Once in LA, Farmanfarmaian decided she had to go to New York. “I had seen New York in the movies and I thought that that must be the best place for the school and that everything must be the best.” Subsequently she would attend the New York Parsons School of Design—a new experience in more ways than one: “They had a lot of nude drawings,” she says “In Tehran we never had nude drawings… sometimes we had a man but with a long shirt, shorts and tucked in here that was all.”
After graduating in the early 1950s, beguiled by New York’s world of Abstract Expressionism, Farmanfarmaian became friendly with a gentleman who lectured in the MOMA. “I used to go there very often, he came to me and said you are stranger looking than the others, where are you from.” He would introduce her to others in the MOMA curatorial crowd, as well as the co-operative galleries on Manhattan’s 10th street where she says: “Once a month the great artists would attend: Jackson Pollock, Larry Rivers, Barnett Newman, Willem de Kooning, Milton Avery, Phillip Johnson and Frederich Kiesler. I got to know these artists personally and went to their exhibitions.”
Farmanfarmaian was invited to many social parties after that. “I remember one friend’s house Peggy Rice, her husband was Bernard Rice. They had the magnificent long stone houses. The antiquity and the modern art.” It was here that she would meet Calder, and later become friendly with his wife. “He was very kind and sweet. He invited me to his studio in Connecticut and gave me a small piece of mobile. I still have it.” She would also form a close bond with the artists Milton Avery, Louise Nevelson and Joan Mitchell, and while working in the now redundant department store Bonwit Teller as a fashion designer and layout artist Farmanfarmaian became friendly with a shy colleague, called Andy Warhol. Asking her what was he like, she says “Crazy!” then thinks a minute “No, as a young man… very quiet, thick glasses.”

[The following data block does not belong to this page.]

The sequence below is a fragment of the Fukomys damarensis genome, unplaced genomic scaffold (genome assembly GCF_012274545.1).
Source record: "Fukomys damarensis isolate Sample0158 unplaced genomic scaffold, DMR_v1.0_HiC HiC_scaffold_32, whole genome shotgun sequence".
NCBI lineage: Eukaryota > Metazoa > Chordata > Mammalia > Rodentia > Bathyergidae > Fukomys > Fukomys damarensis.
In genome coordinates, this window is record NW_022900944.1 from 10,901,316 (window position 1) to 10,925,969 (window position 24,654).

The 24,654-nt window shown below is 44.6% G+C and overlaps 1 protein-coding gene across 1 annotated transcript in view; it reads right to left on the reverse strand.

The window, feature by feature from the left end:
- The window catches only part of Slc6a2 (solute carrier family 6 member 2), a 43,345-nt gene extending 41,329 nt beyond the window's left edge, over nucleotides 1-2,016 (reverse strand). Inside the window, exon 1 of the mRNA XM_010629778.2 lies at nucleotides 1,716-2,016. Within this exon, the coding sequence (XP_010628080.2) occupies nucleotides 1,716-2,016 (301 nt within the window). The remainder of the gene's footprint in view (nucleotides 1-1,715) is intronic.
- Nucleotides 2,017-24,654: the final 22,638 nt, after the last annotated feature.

Farmanfarmaian returned to Iran in 1957 to marry and rapidly established herself as an artist holding exhibitions across Europe, the US and Tehran. These years were described as her golden years of creativity when her signature style of combining ancient Iranian design techniques with her western experiences, came into fruition. Returning for visits to New York during the 1960s she would also witness Warhol’s growing success. “I saw him, all the time in New York Times, Time and Life magazine. It was wonderful. He was so popular, selling his work for 60,000 dollars.” In the early 1970s her daughter Nima—who would later organize and accompany Warhol on his trip to Iran—was writing for his Interview magazine. “She said mummy Andy wants to see you.” During their meeting Farmanfarmaian asked him: “Don’t you remember that we used to paint shoes for twenty-five dollars a shoe and how happy you and I were? He said ‘but Monir it was so much money!”. She adds,”He was fun, poor thing.”